The Feast of the Seven Fishes, a Christmas Eve tradition in many local households, probably originated among immigrants from Southern Italy in New York City and, some believe, Philadelphia. Like its origin story, the feast is open to interpretation and innovation. The menu often features more than seven fish dishes, so we’ve left room for additional goodies on our own Christmas Eve List of the Seven Wishes.
We wish Mayor Jim Kenney the best with his second term while wishing he’d hurry up already and announce his pick for a new police commissioner by the end of this term, as he said he intended. We also wish the mayor would at last fulfill another quasi-promise and find a more suitable spot for the Frank Rizzo statue outside City Hall.
We wish City Council members leaving office in January would go quietly into restful retirement, rather than spend their golden years laboring on the city payroll, as Al Taubenberger and Blondell Reynolds Brown have indicated they’d like to do. And we wish the four new council members — Kendra Brooks, Isaiah Thomas, Jamie Gauthier, and Katherine Gilmore Richardson — the best of luck, which they and their fellow members likely will need.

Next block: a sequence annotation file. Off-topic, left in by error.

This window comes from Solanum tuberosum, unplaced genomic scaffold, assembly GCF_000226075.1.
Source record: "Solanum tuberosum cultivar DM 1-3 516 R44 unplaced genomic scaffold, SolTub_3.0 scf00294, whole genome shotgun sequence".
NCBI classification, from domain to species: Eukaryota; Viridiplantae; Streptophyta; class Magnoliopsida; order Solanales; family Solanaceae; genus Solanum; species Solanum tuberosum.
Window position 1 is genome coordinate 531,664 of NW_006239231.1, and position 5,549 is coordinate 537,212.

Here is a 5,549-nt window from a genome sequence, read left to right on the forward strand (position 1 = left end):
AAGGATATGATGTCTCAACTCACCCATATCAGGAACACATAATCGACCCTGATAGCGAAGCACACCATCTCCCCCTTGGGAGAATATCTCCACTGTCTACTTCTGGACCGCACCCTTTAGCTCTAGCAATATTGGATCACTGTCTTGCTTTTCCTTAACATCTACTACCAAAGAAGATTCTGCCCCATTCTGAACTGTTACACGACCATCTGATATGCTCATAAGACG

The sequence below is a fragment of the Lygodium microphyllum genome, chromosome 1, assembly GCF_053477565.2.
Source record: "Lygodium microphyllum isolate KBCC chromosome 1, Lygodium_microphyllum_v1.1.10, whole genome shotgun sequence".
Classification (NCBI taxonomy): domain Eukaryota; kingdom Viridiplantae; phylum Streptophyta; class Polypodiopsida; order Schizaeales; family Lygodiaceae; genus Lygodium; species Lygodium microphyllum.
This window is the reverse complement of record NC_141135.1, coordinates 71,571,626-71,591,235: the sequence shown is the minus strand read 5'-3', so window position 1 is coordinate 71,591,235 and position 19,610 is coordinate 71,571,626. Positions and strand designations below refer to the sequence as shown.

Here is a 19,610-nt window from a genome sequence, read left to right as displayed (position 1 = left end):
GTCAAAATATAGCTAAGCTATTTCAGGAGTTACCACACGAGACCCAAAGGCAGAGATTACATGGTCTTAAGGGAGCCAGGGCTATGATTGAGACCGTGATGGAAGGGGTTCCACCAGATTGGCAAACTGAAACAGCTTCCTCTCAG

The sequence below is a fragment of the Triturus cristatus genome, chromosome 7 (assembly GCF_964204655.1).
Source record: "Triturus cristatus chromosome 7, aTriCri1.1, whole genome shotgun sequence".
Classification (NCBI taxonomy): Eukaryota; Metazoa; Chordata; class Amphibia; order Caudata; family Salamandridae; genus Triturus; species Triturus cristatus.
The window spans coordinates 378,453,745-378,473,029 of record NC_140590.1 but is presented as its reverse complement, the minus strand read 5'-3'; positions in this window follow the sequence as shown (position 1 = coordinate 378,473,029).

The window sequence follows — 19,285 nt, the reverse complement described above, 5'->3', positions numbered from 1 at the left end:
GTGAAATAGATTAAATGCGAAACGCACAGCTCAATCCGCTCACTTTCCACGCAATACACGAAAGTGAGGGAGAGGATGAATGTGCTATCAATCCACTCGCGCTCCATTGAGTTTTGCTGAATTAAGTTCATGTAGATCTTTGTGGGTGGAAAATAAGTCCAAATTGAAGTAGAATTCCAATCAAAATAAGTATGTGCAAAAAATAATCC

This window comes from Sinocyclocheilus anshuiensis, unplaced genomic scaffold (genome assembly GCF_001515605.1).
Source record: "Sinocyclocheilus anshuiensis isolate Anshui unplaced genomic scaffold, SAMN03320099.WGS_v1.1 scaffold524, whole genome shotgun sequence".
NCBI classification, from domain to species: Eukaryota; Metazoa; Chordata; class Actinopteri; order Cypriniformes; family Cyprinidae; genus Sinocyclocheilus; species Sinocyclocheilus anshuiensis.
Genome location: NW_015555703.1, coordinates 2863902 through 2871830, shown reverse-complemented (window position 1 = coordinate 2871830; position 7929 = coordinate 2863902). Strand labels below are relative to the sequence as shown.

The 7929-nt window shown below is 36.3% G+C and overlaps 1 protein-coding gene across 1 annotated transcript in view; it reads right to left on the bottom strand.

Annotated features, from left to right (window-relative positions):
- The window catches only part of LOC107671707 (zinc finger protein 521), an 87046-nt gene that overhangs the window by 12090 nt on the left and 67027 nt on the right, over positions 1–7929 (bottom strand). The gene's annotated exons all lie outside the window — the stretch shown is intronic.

We also wish Wawa would revise its world domination plan and not build a gigantic convenience store and gas station combo on Columbus Boulevard, an idea not quite as terrible as the company’s data breach, but still.
We wish the potpourri of public and nonprofit agencies with a hand in managing Center City traffic would get on the same page to ease congestion in the region’s core. We extend this wish to riders of ATVs and other off-road vehicles, who ought to stay off the streets for their own, and the public’s, safety.
We wish spotted lanternflies and bedbugs would go away. Speaking of nature, we also wish the bear or bears sighted in West Philly, Delco, and Delaware won’t come back. For their own sake. But “Glennie,” the famous wild turkey of Haddon Heights, NJ, should stick around.
We wish the overseers of the bankrupt Philadelphia Energy Solutions refinery complex would listen to visionaries with creative ideas for the future of the 1,300-acre site, and at the very least, clean up and then deed some of the portions closest to the surrounding neighborhoods for use as new parks and recreation facilities.
We deeply wish people tempted to shoot another human being in Philadelphia, or anywhere for that matter, will put the gun down — especially if children are present. We also wish that the city join with the community and go all in on an anti-violence strategy, or strategies, with proven results.